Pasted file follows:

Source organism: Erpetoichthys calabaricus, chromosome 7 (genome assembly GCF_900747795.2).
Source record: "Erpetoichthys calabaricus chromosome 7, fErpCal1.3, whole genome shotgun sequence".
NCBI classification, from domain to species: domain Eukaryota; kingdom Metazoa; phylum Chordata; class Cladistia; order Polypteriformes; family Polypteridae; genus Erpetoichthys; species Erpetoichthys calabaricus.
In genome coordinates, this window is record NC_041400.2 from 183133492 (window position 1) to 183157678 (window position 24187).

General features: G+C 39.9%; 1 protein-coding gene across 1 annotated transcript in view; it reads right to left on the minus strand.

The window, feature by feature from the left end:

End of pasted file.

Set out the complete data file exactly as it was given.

Source organism: Erpetoichthys calabaricus, chromosome 7 (genome assembly GCF_900747795.2).
Source record: "Erpetoichthys calabaricus chromosome 7, fErpCal1.3, whole genome shotgun sequence".
NCBI classification, from domain to species: domain Eukaryota; kingdom Metazoa; phylum Chordata; class Cladistia; order Polypteriformes; family Polypteridae; genus Erpetoichthys; species Erpetoichthys calabaricus.
In genome coordinates, this window is record NC_041400.2 from 183133492 (window position 1) to 183157678 (window position 24187).

General features: G+C 39.9%; 1 protein-coding gene across 1 annotated transcript in view; it reads right to left on the minus strand.

The window, feature by feature from the left end: